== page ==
By Roger Boyes
When Sweden scuttled 20 huge wooden warships more than 250 years ago, it was seen as a desperate measure to block the enemy Danish fleet.
Now those same wrecks could scuttle the key component of a European energy plan - the construction of a 1,200km (746-mile) gas pipeline along the cluttered floor of the Baltic Sea.
Russia and Germany are building the pipeline to avoid the political problems of transporting gas overland - Ukraine and Belarus, in the midst of price rows with the energy supplier Gazprom, have threatened to interrupt supplies to Western Europe.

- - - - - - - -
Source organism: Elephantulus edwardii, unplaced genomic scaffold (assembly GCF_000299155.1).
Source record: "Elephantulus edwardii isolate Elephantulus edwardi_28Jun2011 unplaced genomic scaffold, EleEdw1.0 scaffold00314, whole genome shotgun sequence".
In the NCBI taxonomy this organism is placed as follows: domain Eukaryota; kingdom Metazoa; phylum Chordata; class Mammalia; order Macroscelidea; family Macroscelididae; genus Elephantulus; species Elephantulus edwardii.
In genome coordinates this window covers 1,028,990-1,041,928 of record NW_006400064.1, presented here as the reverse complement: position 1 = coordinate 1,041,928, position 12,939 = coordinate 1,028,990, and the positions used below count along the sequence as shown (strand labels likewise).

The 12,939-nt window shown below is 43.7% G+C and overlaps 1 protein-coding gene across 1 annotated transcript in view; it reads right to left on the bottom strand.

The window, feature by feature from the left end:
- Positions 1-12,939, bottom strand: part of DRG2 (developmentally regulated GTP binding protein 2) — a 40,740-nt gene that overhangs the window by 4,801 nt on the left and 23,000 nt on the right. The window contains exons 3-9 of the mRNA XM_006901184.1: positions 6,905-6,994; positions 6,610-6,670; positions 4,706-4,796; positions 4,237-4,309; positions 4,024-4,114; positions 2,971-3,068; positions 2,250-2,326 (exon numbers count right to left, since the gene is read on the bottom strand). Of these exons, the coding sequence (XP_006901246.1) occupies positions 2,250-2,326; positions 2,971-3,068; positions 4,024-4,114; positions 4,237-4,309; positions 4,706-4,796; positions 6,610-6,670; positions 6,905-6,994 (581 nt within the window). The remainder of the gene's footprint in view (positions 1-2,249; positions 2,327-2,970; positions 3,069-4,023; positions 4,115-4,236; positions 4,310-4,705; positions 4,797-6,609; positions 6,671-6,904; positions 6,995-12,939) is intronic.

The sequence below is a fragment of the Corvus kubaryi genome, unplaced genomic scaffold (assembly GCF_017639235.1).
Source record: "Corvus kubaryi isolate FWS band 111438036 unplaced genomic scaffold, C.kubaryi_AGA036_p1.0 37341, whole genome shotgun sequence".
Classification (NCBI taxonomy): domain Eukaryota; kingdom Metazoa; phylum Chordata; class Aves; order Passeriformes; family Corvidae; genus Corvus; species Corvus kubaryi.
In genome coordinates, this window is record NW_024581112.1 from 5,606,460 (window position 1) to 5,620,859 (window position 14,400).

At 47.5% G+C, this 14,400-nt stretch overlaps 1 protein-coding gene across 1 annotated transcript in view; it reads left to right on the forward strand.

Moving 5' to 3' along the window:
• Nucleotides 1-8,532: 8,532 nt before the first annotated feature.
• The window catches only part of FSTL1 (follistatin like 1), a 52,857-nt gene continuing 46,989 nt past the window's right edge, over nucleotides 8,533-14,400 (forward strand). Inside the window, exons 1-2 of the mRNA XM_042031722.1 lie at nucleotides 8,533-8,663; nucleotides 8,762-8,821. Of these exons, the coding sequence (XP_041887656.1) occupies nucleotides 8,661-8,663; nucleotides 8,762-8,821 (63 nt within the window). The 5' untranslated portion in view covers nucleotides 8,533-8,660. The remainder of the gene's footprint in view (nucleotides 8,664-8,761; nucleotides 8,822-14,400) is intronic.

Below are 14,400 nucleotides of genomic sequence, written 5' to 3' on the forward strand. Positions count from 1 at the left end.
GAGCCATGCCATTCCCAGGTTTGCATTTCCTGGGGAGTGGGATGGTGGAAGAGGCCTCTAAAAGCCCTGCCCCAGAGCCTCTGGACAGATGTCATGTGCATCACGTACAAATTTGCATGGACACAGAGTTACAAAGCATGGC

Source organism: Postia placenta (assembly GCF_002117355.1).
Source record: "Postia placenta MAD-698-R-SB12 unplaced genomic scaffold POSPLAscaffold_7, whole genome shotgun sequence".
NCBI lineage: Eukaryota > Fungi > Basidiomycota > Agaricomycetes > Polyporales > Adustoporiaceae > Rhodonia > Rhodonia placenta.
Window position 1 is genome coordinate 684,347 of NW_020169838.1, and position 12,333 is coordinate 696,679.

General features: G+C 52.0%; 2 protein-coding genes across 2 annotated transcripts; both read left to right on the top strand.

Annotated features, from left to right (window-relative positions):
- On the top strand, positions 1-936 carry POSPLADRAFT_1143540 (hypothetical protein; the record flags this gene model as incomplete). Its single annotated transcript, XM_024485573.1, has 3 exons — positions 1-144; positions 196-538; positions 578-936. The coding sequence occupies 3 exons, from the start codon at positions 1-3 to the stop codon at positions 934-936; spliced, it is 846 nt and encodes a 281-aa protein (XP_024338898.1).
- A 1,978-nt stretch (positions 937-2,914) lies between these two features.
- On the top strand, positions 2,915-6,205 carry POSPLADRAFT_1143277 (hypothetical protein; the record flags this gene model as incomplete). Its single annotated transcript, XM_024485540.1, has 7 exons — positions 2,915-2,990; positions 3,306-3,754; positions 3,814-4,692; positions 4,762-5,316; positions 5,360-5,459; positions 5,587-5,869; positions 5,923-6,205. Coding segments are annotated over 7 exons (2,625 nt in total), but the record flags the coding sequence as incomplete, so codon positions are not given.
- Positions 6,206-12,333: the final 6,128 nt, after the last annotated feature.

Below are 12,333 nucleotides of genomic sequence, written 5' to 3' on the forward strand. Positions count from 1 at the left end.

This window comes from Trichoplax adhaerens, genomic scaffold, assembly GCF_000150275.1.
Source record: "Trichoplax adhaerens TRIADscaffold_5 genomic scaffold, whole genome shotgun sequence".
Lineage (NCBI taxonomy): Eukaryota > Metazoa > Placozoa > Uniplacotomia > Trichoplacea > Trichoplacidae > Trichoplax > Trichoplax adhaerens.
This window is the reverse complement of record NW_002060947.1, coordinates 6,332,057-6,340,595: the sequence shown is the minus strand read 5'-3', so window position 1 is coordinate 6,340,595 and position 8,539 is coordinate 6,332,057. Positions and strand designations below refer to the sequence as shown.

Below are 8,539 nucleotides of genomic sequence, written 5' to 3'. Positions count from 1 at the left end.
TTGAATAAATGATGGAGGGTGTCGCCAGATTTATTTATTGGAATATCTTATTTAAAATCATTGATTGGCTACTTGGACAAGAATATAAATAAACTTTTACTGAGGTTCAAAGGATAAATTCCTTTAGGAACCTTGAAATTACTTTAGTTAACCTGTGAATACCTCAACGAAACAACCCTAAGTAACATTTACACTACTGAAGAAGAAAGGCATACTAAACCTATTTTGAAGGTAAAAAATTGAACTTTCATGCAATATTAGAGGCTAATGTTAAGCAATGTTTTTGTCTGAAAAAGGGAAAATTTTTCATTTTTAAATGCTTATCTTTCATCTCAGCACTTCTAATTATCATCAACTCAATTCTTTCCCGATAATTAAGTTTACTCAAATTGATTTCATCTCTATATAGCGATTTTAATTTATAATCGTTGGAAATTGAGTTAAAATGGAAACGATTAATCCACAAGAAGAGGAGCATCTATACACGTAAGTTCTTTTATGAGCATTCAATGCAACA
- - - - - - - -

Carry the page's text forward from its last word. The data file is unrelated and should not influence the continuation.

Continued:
The seabed route, known as Nord Stream, is turning into an obstacle course of a different kind.
Not only do 100,000 tonnes of unexploded Nord Stream ammunitions lie scattered along the route, but the German Navy is concerned that one of its live shells might hit the pipeline and set off an explosion during Baltic exercises.
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